Written by Gaye Guyton
Although the term “dancing Lutherans” may normally be an oxymoron, today the seven of us were warmly included in two exuberant dancing circles. Worn dark hands clasped lighter hands drawing us into stomping, moving, joyful circles of welcome. In both the morning and the afternoon, we processed from village streets into a community meeting space wrapped in Malawian folk music accompanying the dancing.
This was our introduction to two self-sustaining women’s groups. The first was a short walk away in Mgwayi. The women there were making bed nets until recently when their prices were undercut by Chinese imports. They are working on a new venture to launch a mobile restaurant— similar to a food truck — for people in the area who are such long hours that they don’t have time to prepare lunch.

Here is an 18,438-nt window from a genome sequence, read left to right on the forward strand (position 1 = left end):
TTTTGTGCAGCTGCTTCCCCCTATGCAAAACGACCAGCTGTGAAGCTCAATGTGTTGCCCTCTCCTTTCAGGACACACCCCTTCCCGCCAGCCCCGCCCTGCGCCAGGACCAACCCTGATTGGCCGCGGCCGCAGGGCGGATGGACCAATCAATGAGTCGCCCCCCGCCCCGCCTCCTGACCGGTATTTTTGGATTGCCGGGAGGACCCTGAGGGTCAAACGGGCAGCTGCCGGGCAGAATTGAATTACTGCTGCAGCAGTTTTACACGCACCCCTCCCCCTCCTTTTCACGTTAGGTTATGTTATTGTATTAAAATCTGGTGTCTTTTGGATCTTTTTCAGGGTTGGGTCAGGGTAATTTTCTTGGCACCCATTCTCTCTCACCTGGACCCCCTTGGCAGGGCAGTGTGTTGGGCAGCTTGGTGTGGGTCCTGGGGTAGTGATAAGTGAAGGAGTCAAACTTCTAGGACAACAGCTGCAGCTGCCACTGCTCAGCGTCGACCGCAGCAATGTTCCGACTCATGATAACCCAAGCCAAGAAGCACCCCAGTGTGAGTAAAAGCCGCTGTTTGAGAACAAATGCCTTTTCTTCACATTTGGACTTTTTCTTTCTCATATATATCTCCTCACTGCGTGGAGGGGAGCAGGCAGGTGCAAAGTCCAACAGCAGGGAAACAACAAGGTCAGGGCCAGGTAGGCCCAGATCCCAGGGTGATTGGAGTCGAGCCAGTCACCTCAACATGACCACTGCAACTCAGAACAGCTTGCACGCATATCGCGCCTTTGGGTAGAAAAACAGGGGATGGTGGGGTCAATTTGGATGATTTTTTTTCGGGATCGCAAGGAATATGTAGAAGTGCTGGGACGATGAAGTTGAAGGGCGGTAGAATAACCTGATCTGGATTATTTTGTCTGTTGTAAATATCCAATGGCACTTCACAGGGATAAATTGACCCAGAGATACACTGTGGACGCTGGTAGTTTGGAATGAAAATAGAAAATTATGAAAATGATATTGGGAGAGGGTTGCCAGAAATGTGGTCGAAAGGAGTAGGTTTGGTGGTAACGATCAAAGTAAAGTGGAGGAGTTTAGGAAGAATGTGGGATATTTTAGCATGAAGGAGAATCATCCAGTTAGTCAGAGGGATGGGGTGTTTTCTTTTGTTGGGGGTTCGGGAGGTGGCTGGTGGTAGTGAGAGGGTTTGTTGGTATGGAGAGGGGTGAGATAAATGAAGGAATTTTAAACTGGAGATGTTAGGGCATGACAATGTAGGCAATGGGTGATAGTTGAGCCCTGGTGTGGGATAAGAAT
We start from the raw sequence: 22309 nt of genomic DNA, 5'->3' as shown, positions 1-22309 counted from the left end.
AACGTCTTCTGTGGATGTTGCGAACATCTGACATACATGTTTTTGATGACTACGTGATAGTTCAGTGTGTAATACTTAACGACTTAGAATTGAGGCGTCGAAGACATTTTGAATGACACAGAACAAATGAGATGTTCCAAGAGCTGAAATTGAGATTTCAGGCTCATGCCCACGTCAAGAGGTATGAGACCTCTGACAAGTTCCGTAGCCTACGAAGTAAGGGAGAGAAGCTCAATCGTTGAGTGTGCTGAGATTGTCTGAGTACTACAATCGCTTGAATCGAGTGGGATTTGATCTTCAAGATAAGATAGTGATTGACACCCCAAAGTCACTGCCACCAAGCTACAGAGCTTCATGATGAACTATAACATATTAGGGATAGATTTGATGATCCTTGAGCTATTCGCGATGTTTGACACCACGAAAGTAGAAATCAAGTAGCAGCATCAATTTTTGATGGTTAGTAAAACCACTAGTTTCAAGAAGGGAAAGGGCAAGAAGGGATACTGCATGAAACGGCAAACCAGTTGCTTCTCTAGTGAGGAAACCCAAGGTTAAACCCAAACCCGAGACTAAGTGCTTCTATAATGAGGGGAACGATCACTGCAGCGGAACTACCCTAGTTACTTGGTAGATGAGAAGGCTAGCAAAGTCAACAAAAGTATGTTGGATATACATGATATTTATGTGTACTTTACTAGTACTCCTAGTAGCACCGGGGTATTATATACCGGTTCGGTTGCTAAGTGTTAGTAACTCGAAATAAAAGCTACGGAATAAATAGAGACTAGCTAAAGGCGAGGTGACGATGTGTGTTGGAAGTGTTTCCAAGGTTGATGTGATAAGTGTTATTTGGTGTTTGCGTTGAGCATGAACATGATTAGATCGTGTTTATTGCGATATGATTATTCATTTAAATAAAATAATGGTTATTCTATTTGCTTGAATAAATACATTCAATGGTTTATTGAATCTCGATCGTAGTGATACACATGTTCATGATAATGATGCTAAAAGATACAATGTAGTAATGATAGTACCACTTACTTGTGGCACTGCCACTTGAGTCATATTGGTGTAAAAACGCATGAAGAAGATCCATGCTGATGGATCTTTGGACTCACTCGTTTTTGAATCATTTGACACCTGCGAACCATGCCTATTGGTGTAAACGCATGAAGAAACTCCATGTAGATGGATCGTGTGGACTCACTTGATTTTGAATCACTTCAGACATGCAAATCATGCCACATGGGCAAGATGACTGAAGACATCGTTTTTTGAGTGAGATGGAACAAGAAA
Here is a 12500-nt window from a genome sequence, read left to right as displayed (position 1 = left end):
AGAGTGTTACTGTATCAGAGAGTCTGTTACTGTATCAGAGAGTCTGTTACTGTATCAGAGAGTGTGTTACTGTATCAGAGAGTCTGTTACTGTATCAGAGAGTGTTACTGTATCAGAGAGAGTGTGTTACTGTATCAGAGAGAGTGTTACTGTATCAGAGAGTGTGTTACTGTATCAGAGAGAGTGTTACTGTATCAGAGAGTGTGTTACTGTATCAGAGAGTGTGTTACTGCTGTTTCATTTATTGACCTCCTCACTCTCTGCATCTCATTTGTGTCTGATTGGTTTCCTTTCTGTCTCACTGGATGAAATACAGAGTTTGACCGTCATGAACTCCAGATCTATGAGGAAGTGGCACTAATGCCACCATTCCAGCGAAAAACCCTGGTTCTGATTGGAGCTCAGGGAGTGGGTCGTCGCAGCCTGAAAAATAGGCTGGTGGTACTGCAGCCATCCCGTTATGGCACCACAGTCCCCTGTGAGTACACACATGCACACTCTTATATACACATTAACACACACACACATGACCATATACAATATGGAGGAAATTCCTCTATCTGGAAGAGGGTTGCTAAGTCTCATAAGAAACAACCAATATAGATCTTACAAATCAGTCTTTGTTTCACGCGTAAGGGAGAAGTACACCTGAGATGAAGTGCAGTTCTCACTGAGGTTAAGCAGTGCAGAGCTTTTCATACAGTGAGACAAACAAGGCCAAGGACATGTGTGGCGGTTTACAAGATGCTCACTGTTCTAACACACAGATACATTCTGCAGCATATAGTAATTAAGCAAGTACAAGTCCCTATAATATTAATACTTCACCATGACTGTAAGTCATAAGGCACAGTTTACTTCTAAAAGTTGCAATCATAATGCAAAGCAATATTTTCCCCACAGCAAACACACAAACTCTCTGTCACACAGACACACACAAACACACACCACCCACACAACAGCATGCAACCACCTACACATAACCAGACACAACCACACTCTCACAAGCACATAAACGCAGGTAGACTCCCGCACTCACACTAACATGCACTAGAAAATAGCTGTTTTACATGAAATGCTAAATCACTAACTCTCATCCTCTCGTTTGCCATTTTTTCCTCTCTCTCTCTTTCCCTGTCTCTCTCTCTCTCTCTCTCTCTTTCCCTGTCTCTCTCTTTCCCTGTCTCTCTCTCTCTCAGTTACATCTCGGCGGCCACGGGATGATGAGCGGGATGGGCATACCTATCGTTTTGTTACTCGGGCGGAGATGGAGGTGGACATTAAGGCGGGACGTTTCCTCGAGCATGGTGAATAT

This afternoon, we met a group of widows in Mtsliza — young to middle-age — left penniless by the death of their husbands. Initially bereft, they retreated to their family homes until, as time went by, they came together for Bible study, prayer, and support. Realizing they had knowledge and skills, especially baking and sewing, they taught one another and now run a successful sewing business and dream of saving enough to purchase a freezer, rare in Malawi, to create frozen sweet treats to sell on hot days.
And, always, always, there are children with big eyes and quick smiles, quietly observing or participating in the dancing and music wherever we go.